New Graduates: Practice Gratitude As You Embark On Your Career


This week, convocation took place at our Huron University College at Western University and many other campuses across Canada.

I spent the day watching our lovely students with faces bright and full of pride parade around in their black gowns.  As I stood at the back of the room witnessing the closure of their years of study, I wondered what was running through their minds.

Do they feel full of hope? Do they feel full of potential?  I sure hope they do, and not just in that moment, but in the days, weeks, months and years that follow.

As I searched for further inspiration for this post, I Googled the top convocation speeches of all time.  As I listened to the seemingly endless words of wisdom and optimism that flood convocation halls at this time of year, I became a little cynical.

So many of them focus on the idea that you can do anything, don’t let anything stand in your way, follow your dreams…

Although I too want students to be determined and persevere, it was in a much humbler act that I found my insight for this post.

When I was gathered on the lawn with our graduates, drinking lemonade and eating sandwiches, I ran into a particularly lovely and successful student.  She had a handful of thank-you cards that she had carefully prepared and thoughtfully written for the occasion. She handed me a card and the message inside was so full of honest and generous gratitude that I felt a rush of warmth.

On a day that is all about her accomplishments, she had likely spent hours thinking about others and the parts that they have played in her success.

To experience persistent and overwhelming gratitude, that is my hope for our graduates.

Numerous studies have begun to focus on the impact of gratitude on our well-being.  “These studies support the theory that gratitude is an affective trait important to subjective well being.” (Social Behavior and Personality: an international journal)

Furthermore, in the Journal of Business Ethics, gratitude is conceptualized as “a moral affect that serves to motivate individuals to engage in pro-social behaviour and acts as a moral barometer” (Emmons, 2003).  Furthermore, “grateful persons not only demonstrate more positive mental states (e.g., enthusiastic, determined, and attentive), but also are more generous, caring, and helpful to others” (McCullough et al., 2002).

In North America, we focus so much on individualism.  We believe that individual liberties and success is the key to prosperity and happiness;  hence, all of the inspirational statements at graduation ceremonies that focus on each graduate pursuing his or her individual goals, striving for personal success, not giving up on himself or herself.

But does such a thing exist?  Can any of us achieve anything all on our own?  Even if we can, why would we want to?  There is something much more rewarding in letting others in to share in our achievements.  Acknowledging the contributions of those who love and care for us in our accomplishments.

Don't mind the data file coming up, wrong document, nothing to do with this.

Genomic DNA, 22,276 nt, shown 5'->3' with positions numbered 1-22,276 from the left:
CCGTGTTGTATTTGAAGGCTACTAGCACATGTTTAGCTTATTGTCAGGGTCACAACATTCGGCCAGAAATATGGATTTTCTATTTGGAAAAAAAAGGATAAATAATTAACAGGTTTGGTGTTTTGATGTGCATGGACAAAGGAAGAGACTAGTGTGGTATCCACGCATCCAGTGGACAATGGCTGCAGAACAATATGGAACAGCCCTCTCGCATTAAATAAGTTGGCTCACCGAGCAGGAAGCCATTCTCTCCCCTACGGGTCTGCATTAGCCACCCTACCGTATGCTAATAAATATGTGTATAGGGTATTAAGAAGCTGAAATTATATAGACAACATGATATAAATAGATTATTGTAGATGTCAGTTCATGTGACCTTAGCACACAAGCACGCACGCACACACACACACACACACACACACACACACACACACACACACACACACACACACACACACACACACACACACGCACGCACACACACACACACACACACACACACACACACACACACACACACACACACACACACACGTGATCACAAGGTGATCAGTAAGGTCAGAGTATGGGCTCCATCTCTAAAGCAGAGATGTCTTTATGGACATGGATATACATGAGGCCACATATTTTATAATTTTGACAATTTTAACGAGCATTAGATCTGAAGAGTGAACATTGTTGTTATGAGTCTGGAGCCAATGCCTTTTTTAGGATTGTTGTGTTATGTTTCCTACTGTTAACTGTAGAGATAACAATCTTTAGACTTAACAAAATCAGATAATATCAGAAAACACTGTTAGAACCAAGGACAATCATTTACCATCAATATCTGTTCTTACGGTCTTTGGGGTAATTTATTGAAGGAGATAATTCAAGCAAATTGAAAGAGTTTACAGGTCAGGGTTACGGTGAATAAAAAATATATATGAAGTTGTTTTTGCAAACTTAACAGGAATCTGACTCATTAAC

What good is it scoring a goal if you have no one to high-five afterwards?  Where is the value in winning an award if there is no one there tearing up with pride and taking your photo?  What better way to celebrate than by thanking those who have helped you along your path.  That act of love and gratitude will make you happier; it will ensure that, as you move through life, you are more determined and attentive.

You lose nothing by acknowledging the contributions of others.  In fact, the greatest leaders I have known are the ones who happily admit that they could not have done it alone.  So when you walk across that stage or look at your diploma hanging on the wall, think about those who believed in you, taught you, picked you up and pulled you through, and be grateful.

As Ralph Waldo Emerson once said, “Cultivate the habit of being grateful for every good thing that comes to you, and give thanks continuously. And because all things have contributed to your advancement, you should include all things in your gratitude.”

What resonates with me in this statement is that it allows us to take our failures into account as well.  We can even be grateful for the lessons that we learned when things did not go well.

So go out into the world, persevere, work hard and follow your dreams.  But, do it with gratitude and you will find that you are happier and more resilient.

Congratulations graduates!

What are you grateful for? Who has helped you achieve success in  your academic or professional career?

Photo credit: University of Saskatchewan

About the author

Clare Tattersall is the Manager of Career Development and Community Based Learning at Huron University College at Western University in London, Ont. She oversees the international exchange and internship programs, offers career counseling and development appointments and workshops, and has developed and implemented a co-curricular certificate in Leadership and Professional Development. Clare holds a Master’s degree in English Language and Literature and has over 10 years of experience in the communications sector and post-secondary administration.